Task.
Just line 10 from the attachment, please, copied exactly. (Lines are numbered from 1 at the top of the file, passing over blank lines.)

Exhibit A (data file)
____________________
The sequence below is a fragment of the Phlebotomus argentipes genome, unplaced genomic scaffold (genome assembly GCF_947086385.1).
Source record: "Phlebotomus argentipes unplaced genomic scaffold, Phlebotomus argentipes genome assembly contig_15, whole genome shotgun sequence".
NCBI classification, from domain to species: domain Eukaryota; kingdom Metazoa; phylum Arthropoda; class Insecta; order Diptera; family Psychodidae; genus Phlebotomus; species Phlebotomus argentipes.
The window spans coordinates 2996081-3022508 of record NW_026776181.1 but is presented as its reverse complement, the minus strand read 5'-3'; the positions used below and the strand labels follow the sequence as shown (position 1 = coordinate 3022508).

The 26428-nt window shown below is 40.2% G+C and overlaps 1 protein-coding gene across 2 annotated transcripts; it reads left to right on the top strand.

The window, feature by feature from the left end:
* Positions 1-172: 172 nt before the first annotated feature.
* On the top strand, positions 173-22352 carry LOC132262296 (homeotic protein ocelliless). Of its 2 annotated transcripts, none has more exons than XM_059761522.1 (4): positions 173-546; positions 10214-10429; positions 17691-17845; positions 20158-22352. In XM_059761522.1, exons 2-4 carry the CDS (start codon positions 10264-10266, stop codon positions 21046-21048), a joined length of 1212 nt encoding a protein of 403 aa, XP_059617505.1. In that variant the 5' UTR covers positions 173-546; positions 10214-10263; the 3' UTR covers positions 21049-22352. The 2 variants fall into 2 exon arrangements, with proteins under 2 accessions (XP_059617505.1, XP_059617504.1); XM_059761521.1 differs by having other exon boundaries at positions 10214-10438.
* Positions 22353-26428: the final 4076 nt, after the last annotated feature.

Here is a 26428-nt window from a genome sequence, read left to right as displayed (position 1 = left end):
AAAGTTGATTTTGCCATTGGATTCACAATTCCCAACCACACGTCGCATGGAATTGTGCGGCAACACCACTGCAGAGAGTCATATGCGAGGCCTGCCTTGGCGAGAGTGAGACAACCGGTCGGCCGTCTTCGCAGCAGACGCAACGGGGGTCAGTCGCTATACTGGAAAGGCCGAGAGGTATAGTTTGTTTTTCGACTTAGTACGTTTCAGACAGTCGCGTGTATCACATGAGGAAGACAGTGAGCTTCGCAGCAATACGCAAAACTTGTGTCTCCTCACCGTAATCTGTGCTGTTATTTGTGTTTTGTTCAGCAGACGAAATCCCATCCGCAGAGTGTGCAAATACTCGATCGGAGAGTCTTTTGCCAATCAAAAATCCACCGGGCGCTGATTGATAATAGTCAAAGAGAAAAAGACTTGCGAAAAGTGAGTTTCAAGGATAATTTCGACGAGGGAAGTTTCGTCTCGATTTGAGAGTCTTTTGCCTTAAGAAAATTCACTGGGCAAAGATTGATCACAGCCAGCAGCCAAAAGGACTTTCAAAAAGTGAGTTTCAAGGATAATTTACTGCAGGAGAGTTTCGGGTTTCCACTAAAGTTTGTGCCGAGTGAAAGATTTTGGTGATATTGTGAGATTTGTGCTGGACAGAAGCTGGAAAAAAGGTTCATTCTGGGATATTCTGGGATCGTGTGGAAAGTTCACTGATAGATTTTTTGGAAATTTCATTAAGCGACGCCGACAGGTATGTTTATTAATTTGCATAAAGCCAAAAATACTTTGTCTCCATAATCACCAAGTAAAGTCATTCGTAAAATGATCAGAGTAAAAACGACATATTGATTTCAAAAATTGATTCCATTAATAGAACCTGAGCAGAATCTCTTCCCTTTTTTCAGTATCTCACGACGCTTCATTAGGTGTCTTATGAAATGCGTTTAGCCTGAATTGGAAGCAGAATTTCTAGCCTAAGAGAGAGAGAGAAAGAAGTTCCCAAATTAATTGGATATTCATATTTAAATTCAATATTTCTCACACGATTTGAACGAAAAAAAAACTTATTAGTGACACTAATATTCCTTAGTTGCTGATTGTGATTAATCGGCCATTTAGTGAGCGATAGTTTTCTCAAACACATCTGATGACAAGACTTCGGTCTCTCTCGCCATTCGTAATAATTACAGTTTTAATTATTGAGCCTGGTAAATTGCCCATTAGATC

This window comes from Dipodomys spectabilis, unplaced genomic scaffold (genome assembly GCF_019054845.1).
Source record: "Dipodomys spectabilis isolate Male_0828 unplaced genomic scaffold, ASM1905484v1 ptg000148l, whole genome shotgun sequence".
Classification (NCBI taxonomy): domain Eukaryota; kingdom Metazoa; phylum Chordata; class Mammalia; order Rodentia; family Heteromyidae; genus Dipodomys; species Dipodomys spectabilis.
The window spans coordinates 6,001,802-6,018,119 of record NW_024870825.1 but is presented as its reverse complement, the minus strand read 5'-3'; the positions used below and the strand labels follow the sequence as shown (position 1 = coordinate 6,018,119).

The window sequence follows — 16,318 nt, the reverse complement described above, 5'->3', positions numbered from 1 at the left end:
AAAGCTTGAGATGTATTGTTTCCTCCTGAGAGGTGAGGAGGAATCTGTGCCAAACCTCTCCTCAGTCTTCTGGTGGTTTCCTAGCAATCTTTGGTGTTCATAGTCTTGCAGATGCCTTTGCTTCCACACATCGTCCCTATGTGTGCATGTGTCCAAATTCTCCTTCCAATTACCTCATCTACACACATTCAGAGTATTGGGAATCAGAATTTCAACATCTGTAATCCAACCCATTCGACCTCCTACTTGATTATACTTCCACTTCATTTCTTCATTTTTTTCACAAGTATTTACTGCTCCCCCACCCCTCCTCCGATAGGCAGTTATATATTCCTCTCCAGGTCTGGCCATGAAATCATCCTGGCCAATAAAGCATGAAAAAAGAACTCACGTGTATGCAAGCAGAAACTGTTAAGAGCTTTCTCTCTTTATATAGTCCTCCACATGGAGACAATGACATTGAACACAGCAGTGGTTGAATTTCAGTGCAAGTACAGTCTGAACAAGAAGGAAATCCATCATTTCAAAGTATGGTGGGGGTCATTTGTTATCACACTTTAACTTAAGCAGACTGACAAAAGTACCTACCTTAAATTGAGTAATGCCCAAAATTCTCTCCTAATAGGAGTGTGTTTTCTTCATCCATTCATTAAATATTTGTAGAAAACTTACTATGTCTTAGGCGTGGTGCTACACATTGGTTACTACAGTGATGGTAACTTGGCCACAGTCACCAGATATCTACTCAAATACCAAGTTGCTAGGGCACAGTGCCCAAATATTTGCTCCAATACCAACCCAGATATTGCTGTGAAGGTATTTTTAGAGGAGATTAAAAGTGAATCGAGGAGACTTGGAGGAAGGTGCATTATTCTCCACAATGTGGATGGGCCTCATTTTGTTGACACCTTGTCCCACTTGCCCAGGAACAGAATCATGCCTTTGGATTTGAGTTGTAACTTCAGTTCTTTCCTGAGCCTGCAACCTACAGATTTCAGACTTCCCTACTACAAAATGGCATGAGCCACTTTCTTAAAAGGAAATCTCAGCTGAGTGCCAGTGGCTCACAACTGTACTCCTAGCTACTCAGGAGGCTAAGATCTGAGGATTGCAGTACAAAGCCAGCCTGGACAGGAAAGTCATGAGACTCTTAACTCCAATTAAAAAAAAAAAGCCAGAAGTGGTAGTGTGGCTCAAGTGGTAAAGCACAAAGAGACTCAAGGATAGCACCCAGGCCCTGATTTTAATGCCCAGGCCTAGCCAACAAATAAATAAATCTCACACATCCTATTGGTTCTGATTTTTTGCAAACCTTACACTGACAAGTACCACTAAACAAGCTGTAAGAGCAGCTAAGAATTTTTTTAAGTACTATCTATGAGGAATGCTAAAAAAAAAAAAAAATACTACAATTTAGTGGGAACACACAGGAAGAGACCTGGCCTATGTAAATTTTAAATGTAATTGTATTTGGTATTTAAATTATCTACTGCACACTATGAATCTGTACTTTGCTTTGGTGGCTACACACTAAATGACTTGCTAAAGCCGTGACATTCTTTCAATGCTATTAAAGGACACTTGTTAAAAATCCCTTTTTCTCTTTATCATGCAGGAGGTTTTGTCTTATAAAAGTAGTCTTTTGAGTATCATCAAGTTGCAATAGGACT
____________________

Here is a 26428-nt window from a genome sequence, read left to right as displayed (position 1 = left end):